Thursday, December 18, 2008

My Indispensable Card

Blog Bat A Round Part 2

Here it is on Wednesday, 2 minutes after midnight in Ohio, and I still haven’t contributed to the 2nd Bat A Round. I don’t now if I’ve already missed Gellman’s deadline. I’m hoping he meant midnight in California. The plan was to whip this out (‘scuse me while I whip this out) last weekend, but the Boss had other ideas. The Boss weighs 6 pounds, but damn if he isn’t convincing.

We have been charged with the simple task of displaying the centerpiece of our collection. I don’t know how easy it is for some of you. For me it turned out to be really easy. It took a while but when I realized what card it is, it was staring me in the face the whole time. A “How didn’t I think of this immediately?” type of thing.

Just to build a little suspense, I’ll go ahead and list a few of the cards that crossed my mind. Just for laughs, I dug out an old 1991 Beckett, to look up the “value” of some of these cards. As a bonus, I’ve scanned the cover of the issue.

Say what you want about Beckett, they nailed it with their cover of issue #71. One of the greatest players ever, in one of the greatest uni’s ever, displaying a swing that can make grown men weep tears of joy. Just fantastic don’t you think?

The first card I thought of was the 1984 Topps Mattingly. This card was the prize of my collection for a long time. I don’t recollect how I got it, just that I had it. I must assume that my mom tracked it down for me somehow. In 1991, the card was worth $28. I saw a lot of 2 go on ebay a few days ago for $6 plus shipping. I don’t know what the Hitman did in these past 17 years to deserve such a drastic drop in value, but he must have done something. What else could explain it?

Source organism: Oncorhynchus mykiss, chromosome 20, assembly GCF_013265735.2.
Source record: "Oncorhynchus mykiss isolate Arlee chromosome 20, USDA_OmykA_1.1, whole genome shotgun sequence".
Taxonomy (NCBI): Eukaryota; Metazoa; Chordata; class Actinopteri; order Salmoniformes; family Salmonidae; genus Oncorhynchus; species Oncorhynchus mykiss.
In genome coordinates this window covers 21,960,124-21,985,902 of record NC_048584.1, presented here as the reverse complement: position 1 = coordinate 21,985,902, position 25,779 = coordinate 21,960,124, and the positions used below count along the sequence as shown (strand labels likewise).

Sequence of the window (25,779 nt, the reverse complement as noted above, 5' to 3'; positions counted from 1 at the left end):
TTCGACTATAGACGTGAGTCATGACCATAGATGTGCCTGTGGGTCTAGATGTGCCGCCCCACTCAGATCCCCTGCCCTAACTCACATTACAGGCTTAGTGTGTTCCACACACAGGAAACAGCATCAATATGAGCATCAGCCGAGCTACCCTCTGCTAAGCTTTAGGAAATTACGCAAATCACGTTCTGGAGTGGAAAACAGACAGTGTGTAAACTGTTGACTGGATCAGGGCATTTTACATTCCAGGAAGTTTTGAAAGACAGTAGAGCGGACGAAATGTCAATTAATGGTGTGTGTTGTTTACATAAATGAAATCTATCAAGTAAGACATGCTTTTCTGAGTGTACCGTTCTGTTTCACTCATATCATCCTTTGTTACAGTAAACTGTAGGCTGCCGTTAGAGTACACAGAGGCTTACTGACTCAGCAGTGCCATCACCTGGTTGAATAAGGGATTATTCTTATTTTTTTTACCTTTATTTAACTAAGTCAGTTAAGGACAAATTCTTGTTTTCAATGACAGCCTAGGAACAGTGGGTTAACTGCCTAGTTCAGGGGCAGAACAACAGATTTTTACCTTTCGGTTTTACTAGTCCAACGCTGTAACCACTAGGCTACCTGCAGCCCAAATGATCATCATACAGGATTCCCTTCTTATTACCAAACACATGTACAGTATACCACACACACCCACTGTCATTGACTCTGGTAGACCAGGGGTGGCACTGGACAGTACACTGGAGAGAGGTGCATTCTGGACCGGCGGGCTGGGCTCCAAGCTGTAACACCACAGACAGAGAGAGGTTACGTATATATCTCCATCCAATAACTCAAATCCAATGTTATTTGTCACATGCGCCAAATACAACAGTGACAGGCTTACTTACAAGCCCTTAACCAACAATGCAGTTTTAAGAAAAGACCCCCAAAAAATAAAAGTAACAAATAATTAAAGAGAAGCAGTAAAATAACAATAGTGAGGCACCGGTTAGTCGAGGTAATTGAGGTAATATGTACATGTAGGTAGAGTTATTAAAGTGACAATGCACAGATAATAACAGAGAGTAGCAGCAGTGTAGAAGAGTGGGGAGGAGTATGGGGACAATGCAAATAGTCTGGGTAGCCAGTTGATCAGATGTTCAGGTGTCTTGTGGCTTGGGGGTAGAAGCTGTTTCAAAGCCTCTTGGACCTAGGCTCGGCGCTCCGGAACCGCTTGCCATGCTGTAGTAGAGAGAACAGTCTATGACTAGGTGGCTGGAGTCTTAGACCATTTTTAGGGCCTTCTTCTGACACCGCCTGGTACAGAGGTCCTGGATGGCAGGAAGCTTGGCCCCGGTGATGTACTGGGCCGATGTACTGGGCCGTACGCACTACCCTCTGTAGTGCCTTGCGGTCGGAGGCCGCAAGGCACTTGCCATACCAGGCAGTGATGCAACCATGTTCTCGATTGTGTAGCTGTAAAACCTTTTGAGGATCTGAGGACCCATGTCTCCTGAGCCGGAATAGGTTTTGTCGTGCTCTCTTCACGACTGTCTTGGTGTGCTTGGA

Sorry, got off topic a little bit there.

1975 George Brett Rookie. This is still probably my favorite card because, like a lot of people, 1975 Topps is one of my favorite sets of all time. According to Beckett, my card was worth $160.

1974 Topps Willie McCovey error card. This card says Washington instead of San Diego. I didn’t realize that I had an error card until after the whole Billy Ripken furor.* I remember looking this card up in Beckett and realizing that I had the error when there were 2 different versions of it. I remember how excited I was that day.

*Funny story. In 8th grade I got a staph infection (osteomyelitis) in my right foot. No one is sure how. I damn near lost the thing (my foot). It was very painful, and as a double whammy, I was too young to make sure that I fully enjoyed the morphine I was on in the hospital. Well, when you're 14 and in the hospital, people just get you stuff. It’s like “OH, you have an infection? Here’s a Nintendo game. Feel better now?” Doesn’t make much sense but that’s what people do. Who was I to argue?**

Well, my friend, Mike Goebelbecker, got me a Cavs shirt. The first time I wore it I realized what it said. “Cleveland Cavalers” not “Cavaliers”. “Cavalers” That’s right. Some people made a shirt that got produced, distributed, and sold with the name spelled wrong. Can you believe that? I was ecstatic. As far as I was concerned, anything with an error was a goldmine. This was some limited edition, one of a kind error shirt and was probably worth a fortune. Fleer screwed a lot of kids up, man.

** I also have a friend, Doug Hart, who forgot his lunch money while I was still out of school. He decided to take up a collection. He ended up with $52. He bought his lunch but didn't know what to do with the rest. He came over to my house and just gave me this big wad of $1 bills like I was some kind of stripper of something. I guess he felt funny about keeping it. So, it was OK to misrepresent himself and take up a false colection if it's for a good cause (like lunch), but the stakes got too high and Doug felt a twinge of conscience. Isn't the morality of children wonderful?